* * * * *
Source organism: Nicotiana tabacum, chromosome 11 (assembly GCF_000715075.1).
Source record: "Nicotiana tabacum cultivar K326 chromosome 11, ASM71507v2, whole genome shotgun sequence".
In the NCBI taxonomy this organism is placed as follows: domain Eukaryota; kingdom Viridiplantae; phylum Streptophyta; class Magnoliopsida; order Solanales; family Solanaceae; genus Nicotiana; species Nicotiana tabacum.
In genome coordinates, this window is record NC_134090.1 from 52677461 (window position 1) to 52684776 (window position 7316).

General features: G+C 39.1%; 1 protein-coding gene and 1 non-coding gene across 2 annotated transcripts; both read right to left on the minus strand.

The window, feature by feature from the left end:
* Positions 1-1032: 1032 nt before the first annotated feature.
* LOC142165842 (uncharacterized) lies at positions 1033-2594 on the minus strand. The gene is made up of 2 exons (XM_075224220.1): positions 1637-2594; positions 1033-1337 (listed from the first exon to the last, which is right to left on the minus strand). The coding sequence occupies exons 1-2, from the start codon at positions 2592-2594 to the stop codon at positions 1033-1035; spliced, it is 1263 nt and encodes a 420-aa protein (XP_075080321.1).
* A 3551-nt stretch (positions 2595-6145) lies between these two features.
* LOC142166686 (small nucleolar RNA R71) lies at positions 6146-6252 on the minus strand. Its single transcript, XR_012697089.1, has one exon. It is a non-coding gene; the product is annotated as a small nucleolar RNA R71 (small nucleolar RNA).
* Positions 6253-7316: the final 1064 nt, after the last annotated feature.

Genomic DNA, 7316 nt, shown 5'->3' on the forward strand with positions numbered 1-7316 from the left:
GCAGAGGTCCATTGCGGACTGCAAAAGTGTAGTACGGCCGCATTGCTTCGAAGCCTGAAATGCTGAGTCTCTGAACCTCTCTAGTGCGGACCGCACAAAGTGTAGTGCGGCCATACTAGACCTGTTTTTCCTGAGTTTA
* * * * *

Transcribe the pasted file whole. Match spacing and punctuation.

Source organism: Nicotiana tabacum, chromosome 11 (assembly GCF_000715075.1).
Source record: "Nicotiana tabacum cultivar K326 chromosome 11, ASM71507v2, whole genome shotgun sequence".
In the NCBI taxonomy this organism is placed as follows: domain Eukaryota; kingdom Viridiplantae; phylum Streptophyta; class Magnoliopsida; order Solanales; family Solanaceae; genus Nicotiana; species Nicotiana tabacum.
In genome coordinates, this window is record NC_134090.1 from 52677461 (window position 1) to 52684776 (window position 7316).

General features: G+C 39.1%; 1 protein-coding gene and 1 non-coding gene across 2 annotated transcripts; both read right to left on the minus strand.

The window, feature by feature from the left end:
* Positions 1-1032: 1032 nt before the first annotated feature.
* LOC142165842 (uncharacterized) lies at positions 1033-2594 on the minus strand. The gene is made up of 2 exons (XM_075224220.1): positions 1637-2594; positions 1033-1337 (listed from the first exon to the last, which is right to left on the minus strand). The coding sequence occupies exons 1-2, from the start codon at positions 2592-2594 to the stop codon at positions 1033-1035; spliced, it is 1263 nt and encodes a 420-aa protein (XP_075080321.1).
* A 3551-nt stretch (positions 2595-6145) lies between these two features.
* LOC142166686 (small nucleolar RNA R71) lies at positions 6146-6252 on the minus strand. Its single transcript, XR_012697089.1, has one exon. It is a non-coding gene; the product is annotated as a small nucleolar RNA R71 (small nucleolar RNA).
* Positions 6253-7316: the final 1064 nt, after the last annotated feature.

Genomic DNA, 7316 nt, shown 5'->3' on the forward strand with positions numbered 1-7316 from the left:
GCAGAGGTCCATTGCGGACTGCAAAAGTGTAGTACGGCCGCATTGCTTCGAAGCCTGAAATGCTGAGTCTCTGAACCTCTCTAGTGCGGACCGCACAAAGTGTAGTGCGGCCATACTAGACCTGTTTTTCCTGAGTTTA